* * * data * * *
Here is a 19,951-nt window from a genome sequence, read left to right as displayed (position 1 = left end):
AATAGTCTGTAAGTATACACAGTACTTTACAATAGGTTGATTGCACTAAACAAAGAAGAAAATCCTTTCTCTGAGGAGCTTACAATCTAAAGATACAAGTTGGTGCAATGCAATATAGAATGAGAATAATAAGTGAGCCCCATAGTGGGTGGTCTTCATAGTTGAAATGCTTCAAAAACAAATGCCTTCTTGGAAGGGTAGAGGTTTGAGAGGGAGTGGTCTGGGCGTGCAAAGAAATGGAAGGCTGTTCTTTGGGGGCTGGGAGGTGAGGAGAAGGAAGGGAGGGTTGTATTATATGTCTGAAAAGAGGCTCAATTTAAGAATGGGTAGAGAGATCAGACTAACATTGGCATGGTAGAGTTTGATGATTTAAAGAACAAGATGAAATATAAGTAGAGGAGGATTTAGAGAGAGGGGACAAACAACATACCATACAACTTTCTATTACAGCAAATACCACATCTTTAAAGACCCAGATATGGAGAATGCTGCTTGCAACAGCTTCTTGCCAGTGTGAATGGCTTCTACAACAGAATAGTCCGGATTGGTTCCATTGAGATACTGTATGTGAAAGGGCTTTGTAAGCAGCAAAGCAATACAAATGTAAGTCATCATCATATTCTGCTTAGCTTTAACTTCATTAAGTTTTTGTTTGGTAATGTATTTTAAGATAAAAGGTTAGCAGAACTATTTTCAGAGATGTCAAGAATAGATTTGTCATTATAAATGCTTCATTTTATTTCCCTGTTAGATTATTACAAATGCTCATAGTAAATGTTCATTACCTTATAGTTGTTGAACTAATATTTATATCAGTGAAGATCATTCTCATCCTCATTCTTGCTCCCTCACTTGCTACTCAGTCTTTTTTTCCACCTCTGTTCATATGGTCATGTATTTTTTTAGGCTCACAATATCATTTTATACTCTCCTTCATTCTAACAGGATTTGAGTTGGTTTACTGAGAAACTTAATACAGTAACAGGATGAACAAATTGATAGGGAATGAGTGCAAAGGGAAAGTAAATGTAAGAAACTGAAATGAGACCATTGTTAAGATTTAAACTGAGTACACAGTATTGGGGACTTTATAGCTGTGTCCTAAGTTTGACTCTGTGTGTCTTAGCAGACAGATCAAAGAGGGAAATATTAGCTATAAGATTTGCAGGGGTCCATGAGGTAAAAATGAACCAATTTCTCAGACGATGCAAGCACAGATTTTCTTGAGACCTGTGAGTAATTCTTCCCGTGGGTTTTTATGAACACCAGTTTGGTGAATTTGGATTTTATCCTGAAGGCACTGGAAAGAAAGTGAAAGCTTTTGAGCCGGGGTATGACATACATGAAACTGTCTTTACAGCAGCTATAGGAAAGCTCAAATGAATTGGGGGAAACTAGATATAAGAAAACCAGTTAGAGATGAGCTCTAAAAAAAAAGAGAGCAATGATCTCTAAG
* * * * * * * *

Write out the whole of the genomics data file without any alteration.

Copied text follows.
Here is a 19,951-nt window from a genome sequence, read left to right as displayed (position 1 = left end):
AATAGTCTGTAAGTATACACAGTACTTTACAATAGGTTGATTGCACTAAACAAAGAAGAAAATCCTTTCTCTGAGGAGCTTACAATCTAAAGATACAAGTTGGTGCAATGCAATATAGAATGAGAATAATAAGTGAGCCCCATAGTGGGTGGTCTTCATAGTTGAAATGCTTCAAAAACAAATGCCTTCTTGGAAGGGTAGAGGTTTGAGAGGGAGTGGTCTGGGCGTGCAAAGAAATGGAAGGCTGTTCTTTGGGGGCTGGGAGGTGAGGAGAAGGAAGGGAGGGTTGTATTATATGTCTGAAAAGAGGCTCAATTTAAGAATGGGTAGAGAGATCAGACTAACATTGGCATGGTAGAGTTTGATGATTTAAAGAACAAGATGAAATATAAGTAGAGGAGGATTTAGAGAGAGGGGACAAACAACATACCATACAACTTTCTATTACAGCAAATACCACATCTTTAAAGACCCAGATATGGAGAATGCTGCTTGCAACAGCTTCTTGCCAGTGTGAATGGCTTCTACAACAGAATAGTCCGGATTGGTTCCATTGAGATACTGTATGTGAAAGGGCTTTGTAAGCAGCAAAGCAATACAAATGTAAGTCATCATCATATTCTGCTTAGCTTTAACTTCATTAAGTTTTTGTTTGGTAATGTATTTTAAGATAAAAGGTTAGCAGAACTATTTTCAGAGATGTCAAGAATAGATTTGTCATTATAAATGCTTCATTTTATTTCCCTGTTAGATTATTACAAATGCTCATAGTAAATGTTCATTACCTTATAGTTGTTGAACTAATATTTATATCAGTGAAGATCATTCTCATCCTCATTCTTGCTCCCTCACTTGCTACTCAGTCTTTTTTTCCACCTCTGTTCATATGGTCATGTATTTTTTTAGGCTCACAATATCATTTTATACTCTCCTTCATTCTAACAGGATTTGAGTTGGTTTACTGAGAAACTTAATACAGTAACAGGATGAACAAATTGATAGGGAATGAGTGCAAAGGGAAAGTAAATGTAAGAAACTGAAATGAGACCATTGTTAAGATTTAAACTGAGTACACAGTATTGGGGACTTTATAGCTGTGTCCTAAGTTTGACTCTGTGTGTCTTAGCAGACAGATCAAAGAGGGAAATATTAGCTATAAGATTTGCAGGGGTCCATGAGGTAAAAATGAACCAATTTCTCAGACGATGCAAGCACAGATTTTCTTGAGACCTGTGAGTAATTCTTCCCGTGGGTTTTTATGAACACCAGTTTGGTGAATTTGGATTTTATCCTGAAGGCACTGGAAAGAAAGTGAAAGCTTTTGAGCCGGGGTATGACATACATGAAACTGTCTTTACAGCAGCTATAGGAAAGCTCAAATGAATTGGGGGAAACTAGATATAAGAAAACCAGTTAGAGATGAGCTCTAAAAAAAAAGAGAGCAATGATCTCTAAG